reasons for such an approach. The first, stated clearly in the UN
Convention on the Rights of the Child (1989), is that children have
rights. They have a right to freedom of information and expression;
they have a right to participate in and express their views on all
matters affecting them, and their views should be given due weight in
accordance with their age and maturity.

Save the Children has worked in many ways to make a reality of
children's right to participate: "Real participation includes the
chance to express views and to contribute to shared decision-making.
Participation in the fullest sense means not just taking part but
having some influence."
The second reason is practical. Children are the experts on being
children. They know what will interest them, what they want and need,
what should be included in any services intended for them. By
involving them from the outset, we can benefit from their expertise,
avoid costly mistakes and create a service that is likely to be
effective and successful. If they are involved on a continuing basis,
they can advise on how the service ought to be adapted or developed,
either because some ideas have not worked in reality, or because of
changing times and needs.

The consultation process was to mirror, as far as possible, the
culture planned for the CDC. It was to be child centred, using the
ways through which children naturally make sense of the world and
express their meanings: play, imagination, exploration, creativity.
It would work with language in a range of forms through written,
visual and verbal communication. It was to be a voyage of discovery,
with no right or wrong outcomes, with room to make mistakes and learn
from them, and to abandon dead ends and try new routes. It had to be
flexible, experimental, so that it could adapt to changing needs and
situations. It had to be fun, to engage the children. Most of all, it
had to be truly participative, to empower the children, enabling them
to build confidence in themselves and their abilities.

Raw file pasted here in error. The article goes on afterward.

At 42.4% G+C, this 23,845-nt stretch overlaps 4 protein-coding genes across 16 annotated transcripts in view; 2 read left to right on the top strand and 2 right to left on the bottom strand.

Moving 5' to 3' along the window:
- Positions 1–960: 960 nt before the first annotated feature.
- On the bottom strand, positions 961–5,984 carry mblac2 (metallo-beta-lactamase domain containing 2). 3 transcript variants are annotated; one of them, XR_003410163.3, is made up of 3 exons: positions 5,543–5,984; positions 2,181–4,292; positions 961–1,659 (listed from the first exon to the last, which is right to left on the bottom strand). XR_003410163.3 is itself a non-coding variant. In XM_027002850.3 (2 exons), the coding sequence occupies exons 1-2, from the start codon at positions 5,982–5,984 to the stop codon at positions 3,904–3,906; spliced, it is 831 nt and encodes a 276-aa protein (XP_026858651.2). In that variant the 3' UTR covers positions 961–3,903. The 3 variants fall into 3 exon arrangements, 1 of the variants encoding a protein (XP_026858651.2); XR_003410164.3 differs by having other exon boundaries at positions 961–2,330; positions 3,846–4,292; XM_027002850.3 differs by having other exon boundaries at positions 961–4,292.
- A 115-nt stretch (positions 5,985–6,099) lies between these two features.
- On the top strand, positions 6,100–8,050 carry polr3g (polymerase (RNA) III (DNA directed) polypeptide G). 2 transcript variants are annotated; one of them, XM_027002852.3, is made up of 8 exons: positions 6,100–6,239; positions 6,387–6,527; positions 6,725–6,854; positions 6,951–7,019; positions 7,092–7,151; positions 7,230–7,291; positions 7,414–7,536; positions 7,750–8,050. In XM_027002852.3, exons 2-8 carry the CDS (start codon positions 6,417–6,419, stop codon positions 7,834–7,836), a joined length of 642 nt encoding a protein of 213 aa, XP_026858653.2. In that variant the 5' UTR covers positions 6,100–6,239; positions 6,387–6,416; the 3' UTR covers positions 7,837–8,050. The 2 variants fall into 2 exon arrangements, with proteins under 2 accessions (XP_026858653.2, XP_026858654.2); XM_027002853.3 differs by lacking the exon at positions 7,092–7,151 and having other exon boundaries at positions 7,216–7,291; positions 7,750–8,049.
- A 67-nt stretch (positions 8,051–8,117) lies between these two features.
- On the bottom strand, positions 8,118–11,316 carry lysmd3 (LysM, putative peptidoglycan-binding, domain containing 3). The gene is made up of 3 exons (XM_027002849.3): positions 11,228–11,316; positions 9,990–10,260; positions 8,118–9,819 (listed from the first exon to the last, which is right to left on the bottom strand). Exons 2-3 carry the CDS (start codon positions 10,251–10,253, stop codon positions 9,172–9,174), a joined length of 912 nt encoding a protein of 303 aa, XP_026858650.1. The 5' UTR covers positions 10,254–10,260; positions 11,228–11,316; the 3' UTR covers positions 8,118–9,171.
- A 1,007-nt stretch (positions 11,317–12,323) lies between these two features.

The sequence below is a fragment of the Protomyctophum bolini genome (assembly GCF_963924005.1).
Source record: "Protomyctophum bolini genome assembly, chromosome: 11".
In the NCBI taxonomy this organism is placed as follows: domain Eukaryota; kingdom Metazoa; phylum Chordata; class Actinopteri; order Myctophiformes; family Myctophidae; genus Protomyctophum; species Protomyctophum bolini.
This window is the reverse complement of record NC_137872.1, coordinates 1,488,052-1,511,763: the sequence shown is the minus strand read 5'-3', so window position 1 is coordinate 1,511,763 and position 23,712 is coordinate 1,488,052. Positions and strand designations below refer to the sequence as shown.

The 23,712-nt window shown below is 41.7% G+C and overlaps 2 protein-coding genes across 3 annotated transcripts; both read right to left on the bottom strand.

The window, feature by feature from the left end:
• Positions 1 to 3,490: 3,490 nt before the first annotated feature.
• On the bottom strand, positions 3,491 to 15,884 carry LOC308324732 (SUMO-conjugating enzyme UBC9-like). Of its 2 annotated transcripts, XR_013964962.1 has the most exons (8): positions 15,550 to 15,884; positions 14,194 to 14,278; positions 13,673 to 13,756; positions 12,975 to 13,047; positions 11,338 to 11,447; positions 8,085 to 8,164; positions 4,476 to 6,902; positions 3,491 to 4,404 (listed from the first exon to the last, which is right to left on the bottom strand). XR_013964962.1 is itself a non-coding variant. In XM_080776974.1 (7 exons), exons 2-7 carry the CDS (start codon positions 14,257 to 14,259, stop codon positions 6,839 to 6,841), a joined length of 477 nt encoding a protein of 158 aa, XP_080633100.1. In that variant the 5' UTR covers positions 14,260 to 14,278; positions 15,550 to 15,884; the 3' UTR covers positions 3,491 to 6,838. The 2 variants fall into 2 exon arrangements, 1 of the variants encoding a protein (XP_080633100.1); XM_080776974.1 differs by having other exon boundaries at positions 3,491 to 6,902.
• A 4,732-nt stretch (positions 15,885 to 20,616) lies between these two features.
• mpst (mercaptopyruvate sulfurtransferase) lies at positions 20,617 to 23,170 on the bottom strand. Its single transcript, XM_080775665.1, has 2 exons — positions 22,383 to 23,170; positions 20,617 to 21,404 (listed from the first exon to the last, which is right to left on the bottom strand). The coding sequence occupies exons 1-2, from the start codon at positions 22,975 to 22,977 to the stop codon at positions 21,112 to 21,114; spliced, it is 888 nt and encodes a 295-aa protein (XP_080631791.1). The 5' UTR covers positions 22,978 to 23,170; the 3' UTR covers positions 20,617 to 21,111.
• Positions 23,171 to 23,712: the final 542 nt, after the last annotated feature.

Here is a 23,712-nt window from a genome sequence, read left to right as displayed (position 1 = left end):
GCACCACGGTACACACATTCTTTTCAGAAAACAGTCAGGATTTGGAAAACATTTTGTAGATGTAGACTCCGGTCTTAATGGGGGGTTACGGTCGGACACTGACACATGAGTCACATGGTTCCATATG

The culture of the project and the spirit of discovery inform the
structure and layout of this book. The next section, 'Scanning the
Horizon', describes the consultation brief and process agreed with
the Steering Group and the questions that Save the Children
facilitators asked when drawing up their framework for
consultation. 'Planning the Route' charts the ground that had to be
covered, what needed to be done, possible ways of doing it, and the
likely time-scale. 'The Journey' describes what actually happened
during Stage One of the consultation: the playschemes and staff who
were involved; it then offers practical photocopiable activity
sheets, which have been adapted from the consultation activities that
were carried out as part of the project. These activities are
flexible, and can be adapted and used in a wide range of
consultations. The section concludes with how these activities worked
in practice as part of the project, and then offers a summary of
children's responses. 'Looking Back' considers the evaluations of the
project so far. 'Summing Up' summarises the project findings and the
benefits of consultation to both the children and the CDC. 'Looking
Forward' outlines plans for Stage Two of the consultation, to take
place at a later stage, recommendations for the continuing
consultation with children on the CDC and general guidelines for
effective consultation with children. The last section contains
activity sheets and materials that can be used on a wide range of
consultations. These can be photocopied or adapted as necessary.